Francis Travels to Cuba to Show Support for a Church Wanting to Broaden Its Reach
Francis Travels to Cuba to Show Support for a Church Wanting to Broaden
Its Reach / EFE-14ymedio, Sara Gomez Armas
Posted on September 21, 2015
EFE, Sara Gómez Armas, Havana, 18 September 2015 — Pope Francis is the
third pontiff to visits Cuba, a country where the Catholic Church has
assumed an important role as mediator with Raúl Castro’s administration,
but which still faces challenges as it tries gain more space and
institutional recognition on the Communist island.
Cuba is one of the few countries in the world that has been visited by
three consecutive popes: John Paul II in January 1998; Benedict XVI in
March 2012; and from Saturday to Tuesday, Jorge Bergoglio, the first
Latin American pontiff.
During his four days in Cuba, Pope Francis will visit Havana, where he
will celebrate Mass at the Plaza of the Revolution, and meet with Raúl
Castro. He will visit Holguín, a province that will receive a pope for
the first time, and will also visit Santiago de Cuba Province, where he
will visit the Shrine of Our Lady of Charity of El Cobre, the country’s
The Pontiff will depart Santiago for Washington, the second part of his
visit to Cuba and the United States. These two countries restored ties
after 54 years of hostilities with Francis’ personal mediation, thus
giving a political and diplomatic dimension to this pastoral visit.
Accompanied by the catchphrase “Missionary of Mercy,” Francis is
travelling to a Cuba that is very different than the one John Paul II
encountered. That occasion was a historical milestone in the
rapprochement between the Church and State after decades of disputes and
tensions between the latter and the Castro Revolution.
Karol Wojt?a’s visit – during which he was accompanied by then-bishop
Jorge Bergoglio – marked a “before and after.” According to Father José
Félix Pérez, spokesperson for the Catholic Bishops Conference of Cuba,
John Paul II’s visit “gave public visibility and renewed energy” to the
Cuban Catholic Church.
Subsequently, a reformist Raúl Castro reinforced this rapprochement. In
power since 2008, Castro took the significant step of committing to the
release of political prisoners after his unprecedented dialogue with the
country’s Catholic hierarchy in 2010. Father Pérez added: “We now have
better communication. It’s more fluid. We share a very positive, cordial
spirit.” This assessment is shared by the ruling Communist Party of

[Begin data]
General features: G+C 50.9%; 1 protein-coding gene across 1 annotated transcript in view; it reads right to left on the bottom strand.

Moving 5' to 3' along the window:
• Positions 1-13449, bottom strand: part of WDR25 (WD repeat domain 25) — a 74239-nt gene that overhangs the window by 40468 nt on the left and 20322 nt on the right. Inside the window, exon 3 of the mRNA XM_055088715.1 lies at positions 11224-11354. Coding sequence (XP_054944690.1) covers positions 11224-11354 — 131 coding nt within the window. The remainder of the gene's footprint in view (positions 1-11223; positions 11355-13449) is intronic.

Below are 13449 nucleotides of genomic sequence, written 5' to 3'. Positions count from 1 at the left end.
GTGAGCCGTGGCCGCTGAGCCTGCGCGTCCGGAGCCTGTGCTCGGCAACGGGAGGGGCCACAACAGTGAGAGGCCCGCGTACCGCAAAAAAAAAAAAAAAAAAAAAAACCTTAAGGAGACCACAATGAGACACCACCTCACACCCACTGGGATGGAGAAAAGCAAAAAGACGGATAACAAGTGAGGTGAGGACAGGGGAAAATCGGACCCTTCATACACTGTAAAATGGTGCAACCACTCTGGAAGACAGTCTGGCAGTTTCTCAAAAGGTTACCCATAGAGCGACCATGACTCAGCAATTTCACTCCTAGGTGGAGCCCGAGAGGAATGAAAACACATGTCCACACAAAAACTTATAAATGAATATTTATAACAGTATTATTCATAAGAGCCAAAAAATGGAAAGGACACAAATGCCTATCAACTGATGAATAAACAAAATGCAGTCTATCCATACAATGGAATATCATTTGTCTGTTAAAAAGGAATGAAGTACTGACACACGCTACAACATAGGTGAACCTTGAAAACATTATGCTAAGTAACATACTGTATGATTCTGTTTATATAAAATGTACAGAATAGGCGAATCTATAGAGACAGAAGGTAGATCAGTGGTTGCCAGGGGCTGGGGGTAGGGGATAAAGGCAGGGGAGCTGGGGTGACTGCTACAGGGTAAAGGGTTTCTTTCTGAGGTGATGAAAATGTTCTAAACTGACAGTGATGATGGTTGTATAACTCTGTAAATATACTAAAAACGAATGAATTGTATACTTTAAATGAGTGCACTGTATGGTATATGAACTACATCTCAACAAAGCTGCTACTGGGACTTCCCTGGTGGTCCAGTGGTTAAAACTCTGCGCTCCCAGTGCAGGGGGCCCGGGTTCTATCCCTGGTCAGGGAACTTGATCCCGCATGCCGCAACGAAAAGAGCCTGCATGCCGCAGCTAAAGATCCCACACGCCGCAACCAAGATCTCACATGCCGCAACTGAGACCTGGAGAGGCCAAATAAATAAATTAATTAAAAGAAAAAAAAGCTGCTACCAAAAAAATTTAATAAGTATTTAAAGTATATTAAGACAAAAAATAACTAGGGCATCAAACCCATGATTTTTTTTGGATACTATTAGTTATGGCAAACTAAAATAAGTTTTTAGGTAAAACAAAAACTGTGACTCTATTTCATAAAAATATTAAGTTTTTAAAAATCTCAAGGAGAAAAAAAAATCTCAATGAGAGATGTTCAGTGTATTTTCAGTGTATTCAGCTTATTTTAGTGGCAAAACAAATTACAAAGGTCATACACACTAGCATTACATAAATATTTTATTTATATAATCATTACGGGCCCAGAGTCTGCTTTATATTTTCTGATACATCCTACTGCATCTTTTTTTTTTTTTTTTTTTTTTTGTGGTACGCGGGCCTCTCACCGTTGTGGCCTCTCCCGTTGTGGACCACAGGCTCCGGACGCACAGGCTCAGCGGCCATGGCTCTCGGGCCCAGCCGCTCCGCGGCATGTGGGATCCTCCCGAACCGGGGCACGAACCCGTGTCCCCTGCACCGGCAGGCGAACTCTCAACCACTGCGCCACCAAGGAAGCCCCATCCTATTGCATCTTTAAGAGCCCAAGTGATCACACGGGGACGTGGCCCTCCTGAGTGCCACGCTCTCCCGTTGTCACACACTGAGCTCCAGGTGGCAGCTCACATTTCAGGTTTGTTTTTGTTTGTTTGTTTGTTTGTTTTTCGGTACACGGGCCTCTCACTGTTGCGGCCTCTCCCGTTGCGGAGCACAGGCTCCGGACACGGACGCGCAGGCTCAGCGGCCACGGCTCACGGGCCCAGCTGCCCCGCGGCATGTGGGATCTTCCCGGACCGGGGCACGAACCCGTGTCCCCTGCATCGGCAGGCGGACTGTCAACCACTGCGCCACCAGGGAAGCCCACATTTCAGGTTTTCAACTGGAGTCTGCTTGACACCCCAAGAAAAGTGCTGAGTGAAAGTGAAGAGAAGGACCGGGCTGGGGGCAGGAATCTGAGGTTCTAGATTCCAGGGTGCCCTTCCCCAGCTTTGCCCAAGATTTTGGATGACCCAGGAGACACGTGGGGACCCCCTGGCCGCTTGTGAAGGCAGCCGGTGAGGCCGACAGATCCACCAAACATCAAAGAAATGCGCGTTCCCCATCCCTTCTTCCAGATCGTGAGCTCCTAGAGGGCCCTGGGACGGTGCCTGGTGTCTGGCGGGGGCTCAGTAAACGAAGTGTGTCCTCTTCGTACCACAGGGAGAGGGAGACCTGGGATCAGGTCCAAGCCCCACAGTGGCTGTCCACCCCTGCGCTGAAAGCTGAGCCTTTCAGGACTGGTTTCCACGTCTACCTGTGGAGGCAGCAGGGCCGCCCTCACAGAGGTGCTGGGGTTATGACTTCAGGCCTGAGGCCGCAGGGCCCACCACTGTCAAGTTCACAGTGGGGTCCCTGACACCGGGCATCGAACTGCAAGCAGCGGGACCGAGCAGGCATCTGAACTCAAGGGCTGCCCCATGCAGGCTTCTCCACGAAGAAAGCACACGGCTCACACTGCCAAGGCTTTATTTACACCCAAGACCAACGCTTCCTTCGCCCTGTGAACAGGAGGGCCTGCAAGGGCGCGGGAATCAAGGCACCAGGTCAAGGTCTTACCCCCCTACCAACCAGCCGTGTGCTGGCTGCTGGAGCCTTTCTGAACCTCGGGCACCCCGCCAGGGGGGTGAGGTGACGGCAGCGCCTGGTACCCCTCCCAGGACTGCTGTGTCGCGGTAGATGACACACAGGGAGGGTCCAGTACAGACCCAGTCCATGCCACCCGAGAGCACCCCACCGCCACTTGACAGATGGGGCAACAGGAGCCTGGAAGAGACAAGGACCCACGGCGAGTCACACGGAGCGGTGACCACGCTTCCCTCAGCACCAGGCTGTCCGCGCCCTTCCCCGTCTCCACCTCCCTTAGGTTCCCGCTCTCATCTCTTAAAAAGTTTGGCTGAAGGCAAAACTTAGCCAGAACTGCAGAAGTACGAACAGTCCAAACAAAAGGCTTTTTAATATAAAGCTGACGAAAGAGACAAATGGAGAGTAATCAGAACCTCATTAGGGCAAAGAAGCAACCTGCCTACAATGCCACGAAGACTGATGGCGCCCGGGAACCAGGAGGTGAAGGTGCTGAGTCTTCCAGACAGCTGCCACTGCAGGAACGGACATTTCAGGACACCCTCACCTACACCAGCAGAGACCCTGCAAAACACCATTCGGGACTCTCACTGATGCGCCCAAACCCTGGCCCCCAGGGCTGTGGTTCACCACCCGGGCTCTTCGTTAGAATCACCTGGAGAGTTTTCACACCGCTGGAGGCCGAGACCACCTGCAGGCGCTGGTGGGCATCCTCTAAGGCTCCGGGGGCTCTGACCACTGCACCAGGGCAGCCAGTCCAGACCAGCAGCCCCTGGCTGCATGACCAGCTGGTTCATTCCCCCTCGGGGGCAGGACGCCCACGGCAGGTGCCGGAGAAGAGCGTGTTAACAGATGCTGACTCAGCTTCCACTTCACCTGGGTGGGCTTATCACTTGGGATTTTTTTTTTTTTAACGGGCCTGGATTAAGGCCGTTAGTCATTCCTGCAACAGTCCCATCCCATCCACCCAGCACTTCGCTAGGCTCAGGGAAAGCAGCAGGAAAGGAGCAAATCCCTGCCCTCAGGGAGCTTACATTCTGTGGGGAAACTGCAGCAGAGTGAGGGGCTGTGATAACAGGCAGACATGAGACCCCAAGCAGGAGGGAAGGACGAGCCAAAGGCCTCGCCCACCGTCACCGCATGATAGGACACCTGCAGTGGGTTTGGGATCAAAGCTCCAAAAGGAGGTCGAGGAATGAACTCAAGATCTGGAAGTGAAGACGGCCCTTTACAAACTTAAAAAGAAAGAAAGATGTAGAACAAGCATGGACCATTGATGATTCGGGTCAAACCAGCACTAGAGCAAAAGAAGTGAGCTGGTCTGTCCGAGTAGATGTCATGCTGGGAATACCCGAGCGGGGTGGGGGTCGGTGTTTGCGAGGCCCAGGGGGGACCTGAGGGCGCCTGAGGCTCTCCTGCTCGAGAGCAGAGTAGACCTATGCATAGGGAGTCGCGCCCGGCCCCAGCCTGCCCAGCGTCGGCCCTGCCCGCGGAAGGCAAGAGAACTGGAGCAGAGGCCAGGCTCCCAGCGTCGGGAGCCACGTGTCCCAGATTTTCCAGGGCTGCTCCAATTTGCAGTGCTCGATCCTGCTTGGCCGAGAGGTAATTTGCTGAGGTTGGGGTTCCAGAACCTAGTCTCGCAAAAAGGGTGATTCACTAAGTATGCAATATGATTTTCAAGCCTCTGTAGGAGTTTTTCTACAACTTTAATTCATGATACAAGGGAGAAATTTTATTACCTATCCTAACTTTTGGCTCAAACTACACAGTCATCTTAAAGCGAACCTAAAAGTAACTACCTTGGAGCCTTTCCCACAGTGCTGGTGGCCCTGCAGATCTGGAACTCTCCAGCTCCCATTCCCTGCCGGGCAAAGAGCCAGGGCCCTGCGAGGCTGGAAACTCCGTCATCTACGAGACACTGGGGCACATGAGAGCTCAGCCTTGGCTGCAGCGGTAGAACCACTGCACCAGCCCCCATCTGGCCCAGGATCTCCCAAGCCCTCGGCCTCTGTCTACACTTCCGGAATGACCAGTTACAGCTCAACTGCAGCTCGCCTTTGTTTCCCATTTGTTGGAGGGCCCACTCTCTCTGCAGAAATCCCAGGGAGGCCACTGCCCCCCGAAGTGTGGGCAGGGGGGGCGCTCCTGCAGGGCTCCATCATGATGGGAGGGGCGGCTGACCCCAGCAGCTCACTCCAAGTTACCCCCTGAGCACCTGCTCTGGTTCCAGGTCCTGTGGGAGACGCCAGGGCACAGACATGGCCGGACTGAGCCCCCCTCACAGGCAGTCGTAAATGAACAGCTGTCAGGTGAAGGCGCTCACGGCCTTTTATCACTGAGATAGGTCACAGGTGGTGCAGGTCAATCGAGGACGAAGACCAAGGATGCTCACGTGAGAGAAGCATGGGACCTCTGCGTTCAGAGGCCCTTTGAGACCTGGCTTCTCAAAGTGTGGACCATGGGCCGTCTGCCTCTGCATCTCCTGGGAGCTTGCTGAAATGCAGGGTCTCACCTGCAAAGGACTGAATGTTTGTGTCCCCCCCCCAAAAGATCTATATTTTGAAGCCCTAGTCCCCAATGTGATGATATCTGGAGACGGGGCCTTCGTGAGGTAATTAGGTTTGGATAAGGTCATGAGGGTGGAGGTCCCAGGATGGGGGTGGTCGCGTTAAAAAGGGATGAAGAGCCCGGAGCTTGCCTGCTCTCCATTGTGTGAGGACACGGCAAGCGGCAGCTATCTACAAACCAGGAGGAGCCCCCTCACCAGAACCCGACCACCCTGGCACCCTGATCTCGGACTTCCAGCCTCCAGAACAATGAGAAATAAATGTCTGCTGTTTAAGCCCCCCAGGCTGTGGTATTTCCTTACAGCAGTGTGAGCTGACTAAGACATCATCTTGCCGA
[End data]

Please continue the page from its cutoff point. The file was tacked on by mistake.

Cuba. According to a recent interview given to EFE by Caridad Diego,
Director of the Religious Affairs Office of the Communist Party, the
latter’s relations with the Church are at a “good level.”
As part of this détente, the State has returned churches, buildings, and
land that was property of the Catholic Church which had been
expropriated by the Revolution. Furthermore, the Cuban government has
for the first time since 1959 authorized the construction of two new
churches, one in Havana and the other in the western province of Pinar
del Río. Likewise, nuns are now being allowed to attend to the sick in
hospitals, and to senior citizens in a country facing the challenge of
an increasingly aging population.
Nevertheless, the Church is calling for more public spaces allowing it
direct contact with the people, such as in the area of education. It is
also asking for more access to the media, which on the island are owned
by the State.
In the area of education, the Church has been developing since the end
of the nineties ninety adult education courses. Since 2012, roughly 500
Havana entrepreneurs have benefited from the “CubaEmprende”
(“EntrepreneurialCuba”) program, which aims to train the self-employed
how to run their businesses.
The growth in the island’s public sector is one of the measures
implemented by Raúl Castro in his reforms aimed at “updating” the
island’s Socialist model. The Catholic Church supports this plan,
although on occasion it has criticized the slow pace of change.
When taking into account the numbers of baptisms, it is estimated that
60% of Cuba’s population (the island has 11.1 million inhabitants) is
Catholic. However, the percentage of Cubans who attend Sunday mass drops
to two percent. There are 305 parishes, 357 priests, 776 consecrated
religious, 585 women and 191 men, belonging to 96 communities. These
numbers are still modest when compared to the presence of the Catholic
Church prior to 1959. After the Revolution came to power, 131 priests
were expelled from Cuba, and almost 500 “left of their own free will.”
Still, religiosity on the island is distinguished by its syncretism with
religions such as Santería, which enjoys great popularity, and whose
adherents find no incompatibility with it and Catholicism.
Caridad Diego used the following example. “In Cuba, it is normal for a
person who was baptized into the Catholic Church to be initiated into
Santería, make animal sacrifices, perform Abakuá rituals, and on top of
that, be a Freemason as well.”
According to the data of the Office of Religious Affairs of the
Communist Party, there are 55 officially recognized and registered
Evangelical and Protestant denominations in Cuba.
Source: Francis Travels to Cuba to Show Support for a Church Wanting to
Broaden Its Reach / EFE-14ymedio, Sara Gomez Armas | Translating Cuba –